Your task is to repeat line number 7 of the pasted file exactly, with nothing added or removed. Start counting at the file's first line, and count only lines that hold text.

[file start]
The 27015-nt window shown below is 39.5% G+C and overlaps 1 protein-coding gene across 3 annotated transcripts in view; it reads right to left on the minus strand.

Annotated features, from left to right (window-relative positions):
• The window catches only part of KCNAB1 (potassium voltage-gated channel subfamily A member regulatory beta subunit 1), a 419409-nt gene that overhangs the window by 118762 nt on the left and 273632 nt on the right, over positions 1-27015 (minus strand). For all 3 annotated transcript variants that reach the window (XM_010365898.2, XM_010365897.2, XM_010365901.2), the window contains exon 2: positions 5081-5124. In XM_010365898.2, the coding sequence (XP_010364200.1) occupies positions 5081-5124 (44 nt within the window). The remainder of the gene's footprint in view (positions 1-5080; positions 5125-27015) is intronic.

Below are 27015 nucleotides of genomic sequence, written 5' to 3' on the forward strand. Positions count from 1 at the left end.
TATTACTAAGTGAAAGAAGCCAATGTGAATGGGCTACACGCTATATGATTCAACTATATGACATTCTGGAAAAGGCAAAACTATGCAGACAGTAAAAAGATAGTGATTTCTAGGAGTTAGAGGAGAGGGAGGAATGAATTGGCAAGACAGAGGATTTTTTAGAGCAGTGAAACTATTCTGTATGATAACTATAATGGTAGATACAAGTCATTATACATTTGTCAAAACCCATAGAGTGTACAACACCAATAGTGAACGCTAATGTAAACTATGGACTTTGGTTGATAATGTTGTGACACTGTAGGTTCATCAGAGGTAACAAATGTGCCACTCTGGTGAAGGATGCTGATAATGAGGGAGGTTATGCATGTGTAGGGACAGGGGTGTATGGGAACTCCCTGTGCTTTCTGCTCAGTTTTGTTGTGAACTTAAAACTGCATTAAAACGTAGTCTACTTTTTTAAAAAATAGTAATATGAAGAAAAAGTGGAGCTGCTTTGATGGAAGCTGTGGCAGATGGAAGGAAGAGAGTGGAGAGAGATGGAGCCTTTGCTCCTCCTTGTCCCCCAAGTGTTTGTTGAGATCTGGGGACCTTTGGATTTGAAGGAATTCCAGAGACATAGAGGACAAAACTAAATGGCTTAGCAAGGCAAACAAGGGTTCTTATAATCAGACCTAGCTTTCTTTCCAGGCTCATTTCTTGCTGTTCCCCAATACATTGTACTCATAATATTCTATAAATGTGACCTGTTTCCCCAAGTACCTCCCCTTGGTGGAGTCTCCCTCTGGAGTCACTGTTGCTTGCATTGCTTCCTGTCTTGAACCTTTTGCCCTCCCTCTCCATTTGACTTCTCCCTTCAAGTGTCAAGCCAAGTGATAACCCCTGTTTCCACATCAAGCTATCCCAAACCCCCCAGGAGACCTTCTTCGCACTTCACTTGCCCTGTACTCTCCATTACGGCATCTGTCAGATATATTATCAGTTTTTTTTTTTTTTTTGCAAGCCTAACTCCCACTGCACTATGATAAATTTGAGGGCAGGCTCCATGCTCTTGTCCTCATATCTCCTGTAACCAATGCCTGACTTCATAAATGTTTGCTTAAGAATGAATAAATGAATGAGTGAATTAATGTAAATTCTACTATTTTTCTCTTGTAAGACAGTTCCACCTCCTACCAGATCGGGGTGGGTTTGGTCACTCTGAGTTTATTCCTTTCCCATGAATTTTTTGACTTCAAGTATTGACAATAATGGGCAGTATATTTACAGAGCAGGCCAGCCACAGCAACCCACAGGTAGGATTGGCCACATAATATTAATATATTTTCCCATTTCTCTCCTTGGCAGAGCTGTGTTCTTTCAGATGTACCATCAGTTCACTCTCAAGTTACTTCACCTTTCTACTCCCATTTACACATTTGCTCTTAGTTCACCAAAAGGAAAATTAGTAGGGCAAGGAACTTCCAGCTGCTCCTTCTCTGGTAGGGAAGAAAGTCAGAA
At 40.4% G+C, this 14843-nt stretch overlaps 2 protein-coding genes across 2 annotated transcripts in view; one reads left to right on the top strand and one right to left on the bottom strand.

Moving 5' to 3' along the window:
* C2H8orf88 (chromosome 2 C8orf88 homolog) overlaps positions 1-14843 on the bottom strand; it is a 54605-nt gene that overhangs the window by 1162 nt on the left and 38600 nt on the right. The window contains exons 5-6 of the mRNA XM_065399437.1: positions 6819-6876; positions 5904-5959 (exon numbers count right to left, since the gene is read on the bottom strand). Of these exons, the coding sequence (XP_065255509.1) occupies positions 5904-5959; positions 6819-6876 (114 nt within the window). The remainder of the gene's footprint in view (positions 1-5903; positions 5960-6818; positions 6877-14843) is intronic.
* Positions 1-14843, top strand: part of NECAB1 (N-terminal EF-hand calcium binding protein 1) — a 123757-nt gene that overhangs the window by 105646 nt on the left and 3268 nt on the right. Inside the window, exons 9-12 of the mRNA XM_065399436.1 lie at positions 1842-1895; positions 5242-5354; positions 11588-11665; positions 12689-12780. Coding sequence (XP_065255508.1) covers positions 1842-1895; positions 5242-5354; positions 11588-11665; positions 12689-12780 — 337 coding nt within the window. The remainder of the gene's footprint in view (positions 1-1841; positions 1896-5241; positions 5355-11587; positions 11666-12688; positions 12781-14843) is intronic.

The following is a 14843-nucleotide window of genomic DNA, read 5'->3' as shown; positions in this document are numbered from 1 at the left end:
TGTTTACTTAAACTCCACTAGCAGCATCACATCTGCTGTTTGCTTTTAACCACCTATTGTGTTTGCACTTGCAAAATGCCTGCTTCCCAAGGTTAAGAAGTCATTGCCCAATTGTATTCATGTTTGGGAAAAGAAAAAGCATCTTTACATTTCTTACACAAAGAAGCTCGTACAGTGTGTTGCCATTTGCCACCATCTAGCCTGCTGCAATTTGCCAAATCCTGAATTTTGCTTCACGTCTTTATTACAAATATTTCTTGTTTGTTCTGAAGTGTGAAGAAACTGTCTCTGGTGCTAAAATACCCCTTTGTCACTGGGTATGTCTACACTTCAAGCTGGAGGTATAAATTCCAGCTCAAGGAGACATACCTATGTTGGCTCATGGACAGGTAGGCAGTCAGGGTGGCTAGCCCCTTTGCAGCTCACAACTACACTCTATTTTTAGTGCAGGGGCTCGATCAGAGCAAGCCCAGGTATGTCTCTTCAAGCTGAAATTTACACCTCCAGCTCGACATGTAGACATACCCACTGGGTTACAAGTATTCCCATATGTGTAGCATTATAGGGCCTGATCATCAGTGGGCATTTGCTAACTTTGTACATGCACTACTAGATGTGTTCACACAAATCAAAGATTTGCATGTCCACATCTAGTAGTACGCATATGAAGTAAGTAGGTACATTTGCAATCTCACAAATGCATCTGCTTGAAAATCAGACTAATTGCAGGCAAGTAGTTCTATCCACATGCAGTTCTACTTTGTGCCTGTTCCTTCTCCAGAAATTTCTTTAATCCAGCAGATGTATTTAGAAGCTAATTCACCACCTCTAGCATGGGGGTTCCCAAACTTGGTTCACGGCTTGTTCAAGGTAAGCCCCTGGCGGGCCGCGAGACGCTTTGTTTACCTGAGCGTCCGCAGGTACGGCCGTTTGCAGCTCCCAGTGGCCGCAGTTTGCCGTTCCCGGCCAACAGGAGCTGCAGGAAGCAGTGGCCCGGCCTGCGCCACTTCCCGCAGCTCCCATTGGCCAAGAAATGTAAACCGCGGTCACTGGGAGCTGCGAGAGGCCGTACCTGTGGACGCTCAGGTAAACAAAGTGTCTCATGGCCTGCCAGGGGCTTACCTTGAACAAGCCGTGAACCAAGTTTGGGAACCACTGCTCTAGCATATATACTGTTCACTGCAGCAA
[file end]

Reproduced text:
Moving 5' to 3' along the window: